Miami Heat won the second game against Denver Nuggets and tied the NBA finals
Miami Heat did it again. Like they did against the Milwaukee Bucks in the first round, against the New York Knicks in the second and against the Boston Celtics in the third. Not so fast, Denver Nuggets: Haven't heard the bell yet.
Resilience. That is the word that defines this pack of prey dogs that don't give up anything. Who fight each ball like the last one. They emerge from the hell of the matches and stand back to back to combat whatever adversity comes their way.
If the NBA had a "people's team," it would be Erik Spoelstra's Heat. Get up, dust yourself off and continue. Sounds simple, but there's nothing more difficult to sustain than that hive mind ready to emerge from hell when you need it.
On Sunday, in Game 2, the Heat were down 15 points and rallied to win the game. The most impressive thing is that we all thought something like this could happen. When did we see Jimmy Butler and company throw in the towel early? Never.
The cold numbers say it, this was the seventh time Miami has rallied from a double-digit gap this postseason. It is the most for a team in the same playoff course in the last 25 years.
Welcome then to the confirmation that a special team is among us. Just as the Nuggets aren't just Nikola Jokic, the Heat aren't just Butler. Unsung heroes appear and disappear at the speed of a snap of the fingers.
Spoelstra has used his cards with wisdom, discipline and effort. It is not about knowing or saying what to do, but about getting the players to translate the strategy and tactics into fluid execution.
The Heat modified their defense to Jokic. Instead of doubling him on a recurring basis, they defended him without much help so that he wins his points one on one. But as Spoelstra says, it was much more than what "the untrained eye" sees.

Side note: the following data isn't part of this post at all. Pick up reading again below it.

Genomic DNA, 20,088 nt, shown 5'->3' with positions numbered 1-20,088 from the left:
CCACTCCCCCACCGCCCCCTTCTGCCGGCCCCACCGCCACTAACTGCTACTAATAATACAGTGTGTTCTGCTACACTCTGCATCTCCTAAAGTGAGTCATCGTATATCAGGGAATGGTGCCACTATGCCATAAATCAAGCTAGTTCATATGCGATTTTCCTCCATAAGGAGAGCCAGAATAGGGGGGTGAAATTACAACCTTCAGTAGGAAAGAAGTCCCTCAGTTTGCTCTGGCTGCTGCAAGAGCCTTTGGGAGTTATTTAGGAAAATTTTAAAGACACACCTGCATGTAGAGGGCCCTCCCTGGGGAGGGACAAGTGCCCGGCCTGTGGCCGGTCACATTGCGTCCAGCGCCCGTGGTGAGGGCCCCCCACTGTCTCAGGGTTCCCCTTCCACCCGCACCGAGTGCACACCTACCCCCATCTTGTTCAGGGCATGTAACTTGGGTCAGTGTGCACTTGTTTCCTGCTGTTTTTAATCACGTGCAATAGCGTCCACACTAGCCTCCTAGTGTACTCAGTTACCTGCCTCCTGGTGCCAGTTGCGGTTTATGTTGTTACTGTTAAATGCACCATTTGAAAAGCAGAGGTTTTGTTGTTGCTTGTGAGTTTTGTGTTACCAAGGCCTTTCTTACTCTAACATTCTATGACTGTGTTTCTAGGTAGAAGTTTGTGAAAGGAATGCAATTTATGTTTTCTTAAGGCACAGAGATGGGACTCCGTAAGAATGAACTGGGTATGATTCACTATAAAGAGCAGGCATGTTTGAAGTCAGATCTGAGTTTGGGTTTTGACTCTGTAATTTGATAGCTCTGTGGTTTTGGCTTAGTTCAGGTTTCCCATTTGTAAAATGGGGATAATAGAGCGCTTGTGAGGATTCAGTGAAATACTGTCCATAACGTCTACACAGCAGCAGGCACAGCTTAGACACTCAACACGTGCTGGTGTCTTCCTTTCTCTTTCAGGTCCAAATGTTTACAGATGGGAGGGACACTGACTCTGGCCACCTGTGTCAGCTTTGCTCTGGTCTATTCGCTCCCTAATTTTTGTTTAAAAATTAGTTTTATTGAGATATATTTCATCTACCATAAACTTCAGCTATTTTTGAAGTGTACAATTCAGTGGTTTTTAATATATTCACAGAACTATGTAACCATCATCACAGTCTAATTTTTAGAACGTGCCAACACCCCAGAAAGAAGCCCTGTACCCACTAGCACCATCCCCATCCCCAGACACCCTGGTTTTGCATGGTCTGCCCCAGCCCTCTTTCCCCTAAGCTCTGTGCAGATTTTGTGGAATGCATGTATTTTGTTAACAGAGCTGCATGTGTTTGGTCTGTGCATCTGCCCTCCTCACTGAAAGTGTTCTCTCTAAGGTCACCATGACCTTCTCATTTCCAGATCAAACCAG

However, it worked as planned. The Serb finished with 41 points, but had just four assists and Denver's ecosystem took a hit. Here's a piece of ESPN Stats: The Nuggets are 0-3 when Jokic scores 40 or more points in the playoffs and 13-1 when he scores fewer than 40.
Returning Kevin Love to the rotation, an intelligent veteran who knows how to defend very well, gave Miami air and solutions in the game without the ball. The team grew in size and that upset everyone. Especially to the Serbian crack.
On offense, the situation for the Heat is as simple as this: bring it in from the outside to win. And for that, they need to be aggressive by attacking the key, breaking and unloading, passing the ball and making open shots.
They turned that run around for the better, going from 13-39 (33%) in Game 1 from behind the arc to 17-35 (49%) in the second. Mobility is everything: They were 15-25 on passing 3s.
"These are the Finals. We're talking about effort and that has me very worried," Mike Malone said. "Our defense has to be much better. The last quarters of Game 1 and Game 2, our work without the ball didn't exist."
These are the sixth Finals that Spoelstra has coached. Each game is a different story, but the Miami coach knows how to peek through the lock to find small advantages that equalize forces.
Will we finally be in the presence of a sports miracle that began two months ago in the play-in? We'll see.
We can truly say: Welcome to the NBA Finals.
We were waiting for you.
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